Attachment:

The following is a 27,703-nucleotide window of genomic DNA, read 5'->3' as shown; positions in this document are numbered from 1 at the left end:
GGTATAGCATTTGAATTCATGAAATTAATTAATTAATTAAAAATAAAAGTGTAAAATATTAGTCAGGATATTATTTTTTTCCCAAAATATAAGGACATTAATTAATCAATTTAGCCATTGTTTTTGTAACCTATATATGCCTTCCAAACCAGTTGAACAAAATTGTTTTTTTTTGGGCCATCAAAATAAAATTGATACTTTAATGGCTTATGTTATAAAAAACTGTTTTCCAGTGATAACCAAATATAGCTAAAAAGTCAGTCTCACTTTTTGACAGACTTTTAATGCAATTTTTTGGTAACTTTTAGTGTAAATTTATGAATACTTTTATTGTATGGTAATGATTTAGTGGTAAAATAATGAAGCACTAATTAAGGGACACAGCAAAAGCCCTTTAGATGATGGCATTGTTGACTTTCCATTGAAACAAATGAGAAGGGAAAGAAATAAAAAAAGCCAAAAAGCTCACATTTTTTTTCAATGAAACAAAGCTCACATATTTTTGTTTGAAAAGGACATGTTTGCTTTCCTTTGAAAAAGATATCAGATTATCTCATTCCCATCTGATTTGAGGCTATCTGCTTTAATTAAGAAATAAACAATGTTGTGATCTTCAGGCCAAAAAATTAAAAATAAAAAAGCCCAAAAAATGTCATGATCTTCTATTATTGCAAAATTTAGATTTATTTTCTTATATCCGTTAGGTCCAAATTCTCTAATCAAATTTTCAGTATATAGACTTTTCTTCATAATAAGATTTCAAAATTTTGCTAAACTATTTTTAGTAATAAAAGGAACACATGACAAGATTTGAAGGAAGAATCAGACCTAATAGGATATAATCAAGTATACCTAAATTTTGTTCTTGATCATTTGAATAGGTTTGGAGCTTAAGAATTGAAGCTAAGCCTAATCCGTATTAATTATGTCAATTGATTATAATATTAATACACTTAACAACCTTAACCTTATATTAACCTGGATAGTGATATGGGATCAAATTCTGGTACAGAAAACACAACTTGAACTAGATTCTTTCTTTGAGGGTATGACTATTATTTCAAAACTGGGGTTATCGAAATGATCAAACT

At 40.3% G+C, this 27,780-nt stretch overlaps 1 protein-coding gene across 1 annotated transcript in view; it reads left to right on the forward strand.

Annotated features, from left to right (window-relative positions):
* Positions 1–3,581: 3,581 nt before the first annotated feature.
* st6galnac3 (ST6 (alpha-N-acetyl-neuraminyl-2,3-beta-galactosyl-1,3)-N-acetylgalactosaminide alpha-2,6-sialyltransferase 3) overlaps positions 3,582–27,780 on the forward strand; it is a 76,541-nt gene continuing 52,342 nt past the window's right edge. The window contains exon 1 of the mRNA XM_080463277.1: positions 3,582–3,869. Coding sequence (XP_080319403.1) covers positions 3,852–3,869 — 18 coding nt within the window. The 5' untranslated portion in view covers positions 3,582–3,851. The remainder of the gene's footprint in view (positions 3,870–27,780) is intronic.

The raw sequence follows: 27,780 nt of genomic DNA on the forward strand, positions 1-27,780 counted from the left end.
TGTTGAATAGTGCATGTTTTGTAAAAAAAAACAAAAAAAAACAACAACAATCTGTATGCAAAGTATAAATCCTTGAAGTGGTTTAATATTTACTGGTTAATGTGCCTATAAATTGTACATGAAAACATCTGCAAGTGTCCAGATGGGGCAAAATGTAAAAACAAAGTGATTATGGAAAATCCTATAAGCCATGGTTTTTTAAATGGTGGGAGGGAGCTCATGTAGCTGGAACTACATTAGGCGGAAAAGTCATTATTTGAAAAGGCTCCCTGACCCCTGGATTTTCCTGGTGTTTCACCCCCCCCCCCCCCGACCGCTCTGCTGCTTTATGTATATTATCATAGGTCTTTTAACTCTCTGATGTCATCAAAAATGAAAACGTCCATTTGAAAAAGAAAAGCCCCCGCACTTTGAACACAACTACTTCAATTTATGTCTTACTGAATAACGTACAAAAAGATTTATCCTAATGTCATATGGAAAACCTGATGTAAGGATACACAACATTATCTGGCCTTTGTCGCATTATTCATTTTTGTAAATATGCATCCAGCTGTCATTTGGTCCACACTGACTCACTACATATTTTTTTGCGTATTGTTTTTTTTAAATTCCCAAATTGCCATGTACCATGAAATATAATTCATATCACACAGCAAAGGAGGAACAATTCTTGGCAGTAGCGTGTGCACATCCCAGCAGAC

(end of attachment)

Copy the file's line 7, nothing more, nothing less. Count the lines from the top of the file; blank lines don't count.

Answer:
The raw sequence follows: 27,780 nt of genomic DNA on the forward strand, positions 1-27,780 counted from the left end.